Few observers issued as forceful a critique as Carlo Pedretti, a longtime scholar of da Vinci and a former chair in Leonardo studies at UCLA. In an opinion piece for the Vatican’s newspaper, L’Osservatore Romano, Pedretti pointed out that years earlier, another Salvator Mundi, “a better version,” in his estimation, had been floated as the original. Whether it was — the scholarly consensus today is that it wasn’t — the public, Pedretti went on, should be cautious of “the sophisticated marketing operation” surrounding Simon and Parish’s version. “There is … much in circulation in the art market,” he wrote, “and it would be wise not to chase chimeras like the case of the ‘rediscovered’ Salvator Mundi, which in the end explains itself. Just look at it.” A condition of Simon and Parish’s loan of the Salvator Mundi to the National Gallery was that the painting not be actively on sale, or “in the trade,” in art-world parlance. Still, it escaped the attention of no one in the art world that the Salvator Mundi would be the only painting in Syson’s upcoming exhibition to be privately owned, and by a consortium of dealers at that.
Acceptance rates at top colleges have declined by about half over the past decade or so, raising concern about intensifying academic competition. The pressure of getting into a good university may even be leading to suicides at elite high schools. Some people have dismissed the problem, saying that a misplaced focus on Harvard and Yale ignores that most colleges are easier to get into than ever. [...] The stories I hear about this usually focus on how more people are going to college today than ever, but there’s still only one Harvard, so there’s increasing competition for the same number of spots. As far as I can tell, this is false.
The sea level in Miami has risen ten inches since 1900; in the 2000 years prior, it did not really change. The consensus among informed observers is that the sea will rise in Miami Beach somewhere between 13 and 34 inches by 2050. By 2100, it is extremely likely to be closer to six feet, which means, unless you own a yacht and a helicopter, sayonara. Sunset Harbour is expected to fare slightly worse, and to do so more quickly. [...] I ooohed and ahhed over the view, quite genuinely, because if you don’t think about the fact that it’s filled with thousands of pounds of post-Hot Pilates ceviche poops, Biscayne Bay is breathtaking. I asked how the flooding was. “There are pump stations everywhere, and the roads were raised,” he said. “So that’s all been fixed.” “Fixed,” I said. “Wow. Amazing.” I asked how the hurricanes were. He said that because the hurricanes came from the tropics, from the south and this was the west side of Miami Beach, they were not that bad in this neighborhood. “Oh, right,” I said, as if that made any sense. I asked him if he liked it here. “I love it,” he said. “It is one of the most thriving cities in the country, it’s growing rapidly.” He pointed to a row of buildings in a neighborhood called Edgewater that were all just three years old. “That skyline was all built in the last three years.” Wow, I said, just in the last three years . . . “They’re not worried about sea level rise?” “It’s definitely something the city is trying to combat. They are fighting it, by raising everything. But so far, it hasn’t been an issue.” I couldn’t wait to steal this line, slightly altered. “I am afraid of dying, sure, but so far, it hasn’t been an issue.” [...] She said the main thing is just that Miami was being very forward thinking. She mentioned Amsterdam, and how they were making it work, and how the Dutch were just the poster child for how this worked, and that they were sorting out a way to make this work. “I think the takeaway is just that Miami is doing something about it.” There are several problems with comparing Miami to the Netherlands.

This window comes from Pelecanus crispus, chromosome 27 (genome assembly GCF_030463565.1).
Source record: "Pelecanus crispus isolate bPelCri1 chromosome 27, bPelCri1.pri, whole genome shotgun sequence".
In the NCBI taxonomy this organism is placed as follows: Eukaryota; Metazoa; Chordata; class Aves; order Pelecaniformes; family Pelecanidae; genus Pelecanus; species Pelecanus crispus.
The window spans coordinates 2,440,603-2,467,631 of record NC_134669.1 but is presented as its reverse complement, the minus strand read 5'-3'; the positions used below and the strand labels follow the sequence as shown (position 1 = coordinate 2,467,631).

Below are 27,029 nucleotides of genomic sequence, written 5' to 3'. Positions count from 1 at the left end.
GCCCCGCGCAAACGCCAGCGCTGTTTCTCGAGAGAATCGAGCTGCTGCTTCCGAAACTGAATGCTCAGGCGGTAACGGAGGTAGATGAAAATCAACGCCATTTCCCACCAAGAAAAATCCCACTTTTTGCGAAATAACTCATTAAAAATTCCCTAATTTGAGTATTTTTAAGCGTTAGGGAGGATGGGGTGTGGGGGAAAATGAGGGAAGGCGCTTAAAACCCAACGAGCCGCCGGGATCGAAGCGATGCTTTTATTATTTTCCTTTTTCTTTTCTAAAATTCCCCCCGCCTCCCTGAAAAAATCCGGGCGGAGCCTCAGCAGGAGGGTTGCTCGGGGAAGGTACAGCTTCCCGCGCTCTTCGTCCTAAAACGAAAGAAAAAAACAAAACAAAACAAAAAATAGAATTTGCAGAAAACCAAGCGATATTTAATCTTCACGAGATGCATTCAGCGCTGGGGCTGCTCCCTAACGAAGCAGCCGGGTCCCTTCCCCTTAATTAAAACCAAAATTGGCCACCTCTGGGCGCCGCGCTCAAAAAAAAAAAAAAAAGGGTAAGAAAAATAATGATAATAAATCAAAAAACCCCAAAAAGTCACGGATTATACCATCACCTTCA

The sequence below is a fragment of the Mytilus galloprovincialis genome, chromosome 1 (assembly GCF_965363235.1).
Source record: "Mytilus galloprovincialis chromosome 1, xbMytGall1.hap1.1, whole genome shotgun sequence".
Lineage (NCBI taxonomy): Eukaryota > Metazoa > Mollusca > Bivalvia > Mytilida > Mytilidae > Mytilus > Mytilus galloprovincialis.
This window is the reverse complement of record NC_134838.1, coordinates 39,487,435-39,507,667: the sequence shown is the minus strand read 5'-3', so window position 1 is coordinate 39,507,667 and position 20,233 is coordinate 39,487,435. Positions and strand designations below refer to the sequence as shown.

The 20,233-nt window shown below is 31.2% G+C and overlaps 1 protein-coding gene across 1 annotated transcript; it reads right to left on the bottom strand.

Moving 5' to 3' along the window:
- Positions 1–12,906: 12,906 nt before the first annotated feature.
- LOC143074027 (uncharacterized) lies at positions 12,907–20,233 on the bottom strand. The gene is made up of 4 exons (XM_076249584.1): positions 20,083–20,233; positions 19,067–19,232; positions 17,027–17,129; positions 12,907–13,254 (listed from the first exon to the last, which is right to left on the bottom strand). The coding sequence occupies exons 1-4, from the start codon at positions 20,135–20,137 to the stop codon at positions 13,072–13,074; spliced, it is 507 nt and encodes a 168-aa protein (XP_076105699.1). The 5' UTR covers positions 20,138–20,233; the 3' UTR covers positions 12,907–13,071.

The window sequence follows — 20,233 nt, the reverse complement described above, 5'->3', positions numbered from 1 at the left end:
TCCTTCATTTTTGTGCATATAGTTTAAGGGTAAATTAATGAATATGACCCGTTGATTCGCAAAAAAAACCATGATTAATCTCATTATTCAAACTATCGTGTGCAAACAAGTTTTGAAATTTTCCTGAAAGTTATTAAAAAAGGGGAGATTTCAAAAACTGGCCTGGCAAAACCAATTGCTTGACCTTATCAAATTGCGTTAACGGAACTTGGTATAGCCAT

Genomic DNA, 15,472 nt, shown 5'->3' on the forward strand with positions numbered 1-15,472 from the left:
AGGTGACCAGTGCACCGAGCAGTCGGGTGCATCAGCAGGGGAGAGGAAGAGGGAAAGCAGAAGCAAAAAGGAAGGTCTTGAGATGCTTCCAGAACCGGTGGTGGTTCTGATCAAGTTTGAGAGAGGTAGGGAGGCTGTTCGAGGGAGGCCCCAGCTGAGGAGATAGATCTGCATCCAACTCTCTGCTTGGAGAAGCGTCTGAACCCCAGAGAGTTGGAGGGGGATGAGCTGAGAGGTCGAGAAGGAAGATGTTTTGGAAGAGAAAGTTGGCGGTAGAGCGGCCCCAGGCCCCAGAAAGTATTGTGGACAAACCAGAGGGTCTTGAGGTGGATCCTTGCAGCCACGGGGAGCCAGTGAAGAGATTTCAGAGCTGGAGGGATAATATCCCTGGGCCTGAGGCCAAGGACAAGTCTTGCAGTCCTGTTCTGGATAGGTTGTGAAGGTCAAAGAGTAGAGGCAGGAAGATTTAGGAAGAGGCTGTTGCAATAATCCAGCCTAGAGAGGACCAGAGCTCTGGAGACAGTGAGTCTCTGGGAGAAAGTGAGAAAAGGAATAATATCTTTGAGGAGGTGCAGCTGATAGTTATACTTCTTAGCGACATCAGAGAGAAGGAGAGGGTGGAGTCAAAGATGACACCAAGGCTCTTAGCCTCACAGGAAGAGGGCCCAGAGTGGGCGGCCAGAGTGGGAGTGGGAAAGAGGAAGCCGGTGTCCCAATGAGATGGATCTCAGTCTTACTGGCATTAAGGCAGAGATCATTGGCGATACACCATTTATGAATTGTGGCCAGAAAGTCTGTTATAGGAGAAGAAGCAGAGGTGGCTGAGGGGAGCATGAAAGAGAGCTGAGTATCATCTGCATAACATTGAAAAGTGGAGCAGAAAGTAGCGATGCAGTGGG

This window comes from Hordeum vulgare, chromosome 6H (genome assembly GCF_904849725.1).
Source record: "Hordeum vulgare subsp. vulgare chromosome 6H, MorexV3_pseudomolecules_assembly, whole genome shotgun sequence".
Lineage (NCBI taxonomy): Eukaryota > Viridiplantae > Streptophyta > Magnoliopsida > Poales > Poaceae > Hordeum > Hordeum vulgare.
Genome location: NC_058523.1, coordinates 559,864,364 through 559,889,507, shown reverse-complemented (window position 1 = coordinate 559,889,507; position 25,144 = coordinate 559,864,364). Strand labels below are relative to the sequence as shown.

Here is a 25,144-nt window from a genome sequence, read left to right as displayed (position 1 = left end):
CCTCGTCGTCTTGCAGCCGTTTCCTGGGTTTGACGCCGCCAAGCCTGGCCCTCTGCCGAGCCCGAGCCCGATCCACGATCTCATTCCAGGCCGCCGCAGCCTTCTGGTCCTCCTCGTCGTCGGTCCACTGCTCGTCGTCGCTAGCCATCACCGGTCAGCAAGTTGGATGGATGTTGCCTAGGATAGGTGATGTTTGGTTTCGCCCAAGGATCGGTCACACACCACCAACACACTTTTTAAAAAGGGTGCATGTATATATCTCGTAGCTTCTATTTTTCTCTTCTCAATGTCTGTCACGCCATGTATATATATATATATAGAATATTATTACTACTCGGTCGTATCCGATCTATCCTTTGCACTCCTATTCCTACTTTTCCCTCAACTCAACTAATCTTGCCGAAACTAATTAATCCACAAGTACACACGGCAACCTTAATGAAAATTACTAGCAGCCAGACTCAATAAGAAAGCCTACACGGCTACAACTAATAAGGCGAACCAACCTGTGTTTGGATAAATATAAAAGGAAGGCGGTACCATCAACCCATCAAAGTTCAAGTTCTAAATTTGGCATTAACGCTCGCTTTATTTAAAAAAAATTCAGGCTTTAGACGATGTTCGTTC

It was Spring 2006. I was leaving for Iraq soon, and I had a big problem. There was no one to receive my romantic letters, but killing and romantic letters are the chief concerns in a war, if I understood films correctly. I found Lauren on MySpace. It got romantic. Handwritten notes crisscrossed vast oceans, and one of them asked if I had ever read a particular novel. It was by Kurt Vonnegut. He wrote about war and time travel, and how the past isn’t really the past. Never, I wrote back. But please send books, I told her, because I had learned that the third chief concern of war is killing time. A package traveled across vast oceans. It had various books, beef jerky, a romantic note and a new copy of “Slaughterhouse-Five.” I tucked it into my cargo pocket and read it, cover to cover, as fast as I could, and I read it again. It came with me to guard posts in Baghdad and primitive outposts in the Diyala River valley. I passed it among my platoon mates to read under a red lens at night.
But Mr Trump - who maintains he is "a very stable genius" - is by no means the first US leader to find himself written off as a lunatic. John Adams, the second president, was described by arch-rival Jefferson as "sometimes absolutely mad". The Philadelphia Aurora, a mouthpiece of Jefferson's party, assailed Adams as "a man divested of his senses". Theodore Roosevelt, the contemporary Journal of Abnormal Psychology theorised, would "go down in history as one of the most illustrious psychological examples of the distortion of conscious mental processes". While Roosevelt campaigned in 1912 to return to the presidency, prominent US historian Henry Adams said: "His mind has gone to pieces… his neurosis may end in a nervous collapse, or acute mania." After Woodrow Wilson had a stroke, his critics claimed the White House had become an insane asylum, pointing out the bars installed on some first-floor windows of the executive mansion.